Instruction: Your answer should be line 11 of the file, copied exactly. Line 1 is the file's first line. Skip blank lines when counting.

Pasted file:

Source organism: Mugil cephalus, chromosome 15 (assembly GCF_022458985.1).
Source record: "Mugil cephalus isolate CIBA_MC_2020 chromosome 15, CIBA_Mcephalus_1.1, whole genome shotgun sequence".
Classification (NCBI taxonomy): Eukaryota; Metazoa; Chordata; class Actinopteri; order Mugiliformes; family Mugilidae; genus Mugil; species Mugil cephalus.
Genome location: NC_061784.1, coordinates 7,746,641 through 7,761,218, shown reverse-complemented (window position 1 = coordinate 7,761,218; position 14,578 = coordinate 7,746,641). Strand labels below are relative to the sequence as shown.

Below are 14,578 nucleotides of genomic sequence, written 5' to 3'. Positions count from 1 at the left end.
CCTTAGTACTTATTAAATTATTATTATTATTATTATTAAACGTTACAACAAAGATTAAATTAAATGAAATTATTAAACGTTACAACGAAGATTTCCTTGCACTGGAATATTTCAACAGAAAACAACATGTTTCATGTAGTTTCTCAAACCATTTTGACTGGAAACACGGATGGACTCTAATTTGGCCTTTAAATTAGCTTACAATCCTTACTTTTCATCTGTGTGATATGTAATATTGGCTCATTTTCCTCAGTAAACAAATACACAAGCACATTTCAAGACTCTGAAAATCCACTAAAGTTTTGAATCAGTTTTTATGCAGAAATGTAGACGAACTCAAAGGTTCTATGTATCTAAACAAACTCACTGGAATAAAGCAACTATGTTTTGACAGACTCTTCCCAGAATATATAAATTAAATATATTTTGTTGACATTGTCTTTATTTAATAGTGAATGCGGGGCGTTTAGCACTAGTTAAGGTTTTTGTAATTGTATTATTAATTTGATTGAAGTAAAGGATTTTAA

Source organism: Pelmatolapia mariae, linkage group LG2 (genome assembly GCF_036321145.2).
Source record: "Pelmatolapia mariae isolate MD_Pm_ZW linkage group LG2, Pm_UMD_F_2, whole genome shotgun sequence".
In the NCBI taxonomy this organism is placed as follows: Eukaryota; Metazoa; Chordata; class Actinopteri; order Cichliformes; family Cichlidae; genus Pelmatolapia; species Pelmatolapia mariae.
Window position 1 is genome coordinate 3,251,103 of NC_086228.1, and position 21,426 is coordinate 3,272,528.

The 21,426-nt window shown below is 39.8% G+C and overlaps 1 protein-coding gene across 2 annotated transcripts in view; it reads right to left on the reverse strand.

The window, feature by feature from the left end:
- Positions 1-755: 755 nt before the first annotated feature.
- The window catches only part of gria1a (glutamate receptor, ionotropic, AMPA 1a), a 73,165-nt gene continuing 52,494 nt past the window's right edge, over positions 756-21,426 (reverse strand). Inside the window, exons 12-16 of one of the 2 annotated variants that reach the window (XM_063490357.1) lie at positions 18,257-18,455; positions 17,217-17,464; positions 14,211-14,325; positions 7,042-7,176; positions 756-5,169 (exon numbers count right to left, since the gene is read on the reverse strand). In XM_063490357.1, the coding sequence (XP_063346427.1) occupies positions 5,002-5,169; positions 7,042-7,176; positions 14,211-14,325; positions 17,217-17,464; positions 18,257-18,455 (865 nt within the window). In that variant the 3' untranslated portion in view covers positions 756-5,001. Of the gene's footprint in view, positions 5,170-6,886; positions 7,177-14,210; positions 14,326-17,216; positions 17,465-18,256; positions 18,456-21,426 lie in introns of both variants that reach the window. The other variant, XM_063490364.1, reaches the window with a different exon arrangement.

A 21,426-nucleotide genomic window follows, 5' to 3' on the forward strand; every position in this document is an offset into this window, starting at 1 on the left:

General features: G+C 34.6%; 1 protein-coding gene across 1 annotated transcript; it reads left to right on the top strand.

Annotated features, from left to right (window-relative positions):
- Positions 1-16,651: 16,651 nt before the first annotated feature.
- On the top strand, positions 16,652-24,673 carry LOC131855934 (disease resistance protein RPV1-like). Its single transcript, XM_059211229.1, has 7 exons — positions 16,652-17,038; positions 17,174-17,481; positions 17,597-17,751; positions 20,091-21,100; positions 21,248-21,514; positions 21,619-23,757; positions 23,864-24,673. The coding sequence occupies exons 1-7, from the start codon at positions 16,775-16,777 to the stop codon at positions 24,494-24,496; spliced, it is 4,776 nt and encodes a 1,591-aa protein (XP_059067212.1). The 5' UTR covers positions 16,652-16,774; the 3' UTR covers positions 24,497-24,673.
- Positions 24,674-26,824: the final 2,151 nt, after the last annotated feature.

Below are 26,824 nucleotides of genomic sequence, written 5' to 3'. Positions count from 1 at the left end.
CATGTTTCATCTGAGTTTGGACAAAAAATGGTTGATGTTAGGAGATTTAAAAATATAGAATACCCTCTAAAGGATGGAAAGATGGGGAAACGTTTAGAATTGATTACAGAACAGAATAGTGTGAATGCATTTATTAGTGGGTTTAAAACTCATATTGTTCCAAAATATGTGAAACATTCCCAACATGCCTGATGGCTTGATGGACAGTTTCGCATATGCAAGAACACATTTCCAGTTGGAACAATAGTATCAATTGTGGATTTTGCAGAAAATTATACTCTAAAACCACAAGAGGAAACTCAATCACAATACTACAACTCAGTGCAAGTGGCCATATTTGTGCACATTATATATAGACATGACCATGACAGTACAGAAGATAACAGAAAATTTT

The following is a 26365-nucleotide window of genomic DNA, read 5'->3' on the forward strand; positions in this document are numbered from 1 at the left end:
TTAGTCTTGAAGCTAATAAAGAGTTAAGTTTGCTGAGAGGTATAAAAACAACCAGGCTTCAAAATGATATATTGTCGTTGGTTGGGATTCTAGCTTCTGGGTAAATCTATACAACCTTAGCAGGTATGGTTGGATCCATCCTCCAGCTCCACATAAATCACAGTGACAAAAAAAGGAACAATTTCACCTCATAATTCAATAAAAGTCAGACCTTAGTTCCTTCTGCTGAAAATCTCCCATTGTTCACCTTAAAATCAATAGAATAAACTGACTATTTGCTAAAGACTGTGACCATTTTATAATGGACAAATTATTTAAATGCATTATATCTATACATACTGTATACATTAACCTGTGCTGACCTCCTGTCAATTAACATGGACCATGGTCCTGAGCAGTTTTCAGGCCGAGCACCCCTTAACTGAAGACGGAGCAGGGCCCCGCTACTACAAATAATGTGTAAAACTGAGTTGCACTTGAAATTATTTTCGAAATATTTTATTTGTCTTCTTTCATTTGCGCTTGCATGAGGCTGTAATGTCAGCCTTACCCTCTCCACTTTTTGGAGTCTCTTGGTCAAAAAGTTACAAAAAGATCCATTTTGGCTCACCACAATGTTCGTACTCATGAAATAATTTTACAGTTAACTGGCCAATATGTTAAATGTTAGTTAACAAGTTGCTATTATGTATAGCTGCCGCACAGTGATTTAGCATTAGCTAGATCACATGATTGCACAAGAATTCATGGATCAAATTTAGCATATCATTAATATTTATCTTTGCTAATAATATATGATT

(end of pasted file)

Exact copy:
The 21,426-nt window shown below is 39.8% G+C and overlaps 1 protein-coding gene across 2 annotated transcripts in view; it reads right to left on the reverse strand.